Analysis Sexual Health

Las Vegas Review Journal’s Column Falsely Quotes Legislators to Mock Sex Ed Bill

Media Matters

Las Vegas Review Journal contributor Sherman Frederick penned a column claiming that state legislators are pushing a new bill seeking to bolster sex education in Nevada because they believe "Nevada girls are easy."

Las Vegas Review Journal contributor Sherman Frederick penned a column claiming that state legislators are pushing a new bill seeking to bolster sex education in Nevada because they believe “Nevada girls are easy.”

After discussing one Hispanic legislator’s support of comprehensive sex education, which Frederick assumes is just teaching students “how to put a Ziploc bag over a cucumber,” Frederick determines that the argument the legislator is making is that Hispanic girls are “really, really easy”:

As easy as Nevada girls are, you see, Nevada’s Hispanic girls are really, really easy. That comes from the mouth of Sen. Ruben Kihuen, D-Las Vegas. According to him, that’s because Hispanic parents never talk to their children about sex. So government must do it.

Lest you think I am making this up, take a look at this excerpt from the Reno Gazette-Journal’s Ray Hagar, who interviewed Kihuen about AB230, and Assemblywoman Lucy Flores, D-Las Vegas, who testified in favor of the bill and revealed that she got pregnant as a teen and had it aborted.

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Instead, we have AB230. Social conservatives on one side. Liberals on the other. And wanna-be leaders unwittingly (I hope) contending that not only are Nevada girls easy, Nevada’s Hispanic girls are really, really easy.

Frederick claimed that the “Nevada girls are easy” quote comes from a news report by Reno Gazette-Journal‘s Ray Hager. However, Hager said in a tweet “That’s Sherm’s quote. I, or anyone I’ve quoted, did not say that”:

In fact, the only person who ever brought up the sexual habits of teenage girls is Frederick as he admits: (click to enlarge)

Had Frederick actually cited a legislator who supported the bill, his column may have included revealing statistics about the state’s sexual education programs and teen pregnancy. The bill’s primary sponsor, Assemblyman David Bobzien (D-Reno), has explained that the bill is about “giving our students the facts – giving them the medically accurate information they need” with the hope of reducing Nevada’s teen pregnancy rate, which is the fourth-highest in the country.

As Vicki Cowart, president and CEO of Planned Parenthood of Southern Nevada, explained in an op-ed in the Las Vegas Sun, the bill will allow much needed updates to the sexual education curriculum to include “age-appropriate” and “culturally sensitive” sexual education:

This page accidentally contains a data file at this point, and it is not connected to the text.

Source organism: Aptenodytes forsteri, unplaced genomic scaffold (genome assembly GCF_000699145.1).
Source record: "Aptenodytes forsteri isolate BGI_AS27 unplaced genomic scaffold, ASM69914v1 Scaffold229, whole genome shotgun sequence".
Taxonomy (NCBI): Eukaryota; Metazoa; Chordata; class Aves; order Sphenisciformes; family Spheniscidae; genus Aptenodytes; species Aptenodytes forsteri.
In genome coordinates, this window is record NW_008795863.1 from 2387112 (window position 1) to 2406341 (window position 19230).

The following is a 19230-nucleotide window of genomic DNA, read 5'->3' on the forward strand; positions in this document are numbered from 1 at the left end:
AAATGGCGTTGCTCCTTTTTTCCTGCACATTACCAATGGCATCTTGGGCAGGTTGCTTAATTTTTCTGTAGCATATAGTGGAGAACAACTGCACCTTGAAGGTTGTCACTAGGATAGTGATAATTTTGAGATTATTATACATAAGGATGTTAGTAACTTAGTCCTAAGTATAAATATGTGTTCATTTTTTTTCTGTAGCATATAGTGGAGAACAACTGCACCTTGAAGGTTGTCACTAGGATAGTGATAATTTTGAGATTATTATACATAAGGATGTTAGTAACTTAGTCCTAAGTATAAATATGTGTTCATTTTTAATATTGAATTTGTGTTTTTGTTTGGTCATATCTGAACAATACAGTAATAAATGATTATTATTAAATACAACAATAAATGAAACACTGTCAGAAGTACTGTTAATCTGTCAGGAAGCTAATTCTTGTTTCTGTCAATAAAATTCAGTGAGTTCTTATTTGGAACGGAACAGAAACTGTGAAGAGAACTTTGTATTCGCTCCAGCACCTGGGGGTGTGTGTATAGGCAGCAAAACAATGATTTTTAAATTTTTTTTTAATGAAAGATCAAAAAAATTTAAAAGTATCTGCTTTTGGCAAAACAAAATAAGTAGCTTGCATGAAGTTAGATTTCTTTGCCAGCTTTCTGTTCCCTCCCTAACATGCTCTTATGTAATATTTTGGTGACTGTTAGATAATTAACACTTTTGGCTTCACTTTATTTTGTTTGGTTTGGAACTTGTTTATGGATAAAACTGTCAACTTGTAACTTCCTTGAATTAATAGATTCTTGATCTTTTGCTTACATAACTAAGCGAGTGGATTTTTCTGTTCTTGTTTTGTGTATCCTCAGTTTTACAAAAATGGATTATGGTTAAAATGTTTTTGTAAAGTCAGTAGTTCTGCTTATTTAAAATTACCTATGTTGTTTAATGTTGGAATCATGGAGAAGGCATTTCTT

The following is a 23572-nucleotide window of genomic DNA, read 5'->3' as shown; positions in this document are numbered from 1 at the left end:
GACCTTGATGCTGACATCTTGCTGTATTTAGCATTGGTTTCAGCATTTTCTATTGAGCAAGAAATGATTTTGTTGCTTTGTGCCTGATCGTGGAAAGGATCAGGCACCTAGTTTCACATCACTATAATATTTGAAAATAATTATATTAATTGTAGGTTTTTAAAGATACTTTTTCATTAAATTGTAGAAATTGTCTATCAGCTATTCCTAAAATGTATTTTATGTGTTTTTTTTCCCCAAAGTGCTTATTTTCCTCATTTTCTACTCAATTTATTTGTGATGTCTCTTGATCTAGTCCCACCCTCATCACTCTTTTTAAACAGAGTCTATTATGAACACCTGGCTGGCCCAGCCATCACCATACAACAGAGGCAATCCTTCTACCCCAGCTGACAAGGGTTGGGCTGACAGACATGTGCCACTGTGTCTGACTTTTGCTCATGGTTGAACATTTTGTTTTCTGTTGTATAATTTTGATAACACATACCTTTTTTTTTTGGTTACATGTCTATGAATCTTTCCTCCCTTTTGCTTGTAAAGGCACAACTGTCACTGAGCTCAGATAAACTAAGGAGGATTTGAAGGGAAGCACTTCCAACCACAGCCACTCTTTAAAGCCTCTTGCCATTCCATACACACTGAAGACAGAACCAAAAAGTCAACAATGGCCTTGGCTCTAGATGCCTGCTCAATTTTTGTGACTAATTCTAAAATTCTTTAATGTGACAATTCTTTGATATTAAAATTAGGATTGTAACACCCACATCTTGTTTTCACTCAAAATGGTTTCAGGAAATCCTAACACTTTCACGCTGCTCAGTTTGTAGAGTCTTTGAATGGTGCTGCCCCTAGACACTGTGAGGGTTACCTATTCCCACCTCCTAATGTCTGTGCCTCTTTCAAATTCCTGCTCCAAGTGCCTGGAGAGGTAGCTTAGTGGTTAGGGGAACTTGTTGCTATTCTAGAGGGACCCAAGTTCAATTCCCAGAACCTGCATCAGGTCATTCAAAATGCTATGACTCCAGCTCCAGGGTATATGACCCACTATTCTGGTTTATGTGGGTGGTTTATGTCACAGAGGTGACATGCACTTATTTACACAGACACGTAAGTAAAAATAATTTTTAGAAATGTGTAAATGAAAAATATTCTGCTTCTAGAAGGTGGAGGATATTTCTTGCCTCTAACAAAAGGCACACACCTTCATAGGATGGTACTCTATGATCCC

Sex education is required in Nevada schools, but the curriculum is outdated and failing to meet the needs of our state’s youths.


AB230 will specifically define core components that must be included in sexual health curricula. For example, the term “comprehensive” will be fully defined as “age-appropriate” and “culturally sensitive.” The latter will ensure that sexual health information that denigrates gay and transgender youths, as well as religious youths, will not be permitted. AB230 maintains local control for school districts and counties to make decisions about the curriculum and all materials that are used in the classroom. Parents maintain the ability to opt their student out of sex education (with no penalty) if they teach sex ed at home. Parental involvement is a key component of this bill and is an essential part of any good comprehensive sexual education program.

A report by ThinkProgress, which highlighted data from the Guttmacher Institute, noted this connection between poor sexual education and high teen birth rates in states.

The Guttmacher Institute found that studies show that comprehensive approaches to sex education (which they define as teaching both abstinence and the use of condoms and contraceptives) aided teens against the pressures of having sex too soon as well as contributing to “delayed or reduced sexual activity, reduced the number of sexual partners, or increased the use of condoms or other contraceptives.”  This finding is in stark contrast to studies on abstinence-only education, which found that abstinence-only programs had no effect on delaying teen sexual activity and may actually “deter contraceptive use among sexually active teens, increasing their risk of unintended pregnancy and STIs.”

Moreover, comprehensive sexual education has the support of many leading public health and medical professional organizations, including the American Medical Association, the American Nurses Association, and the American Academy of Pediatrics.

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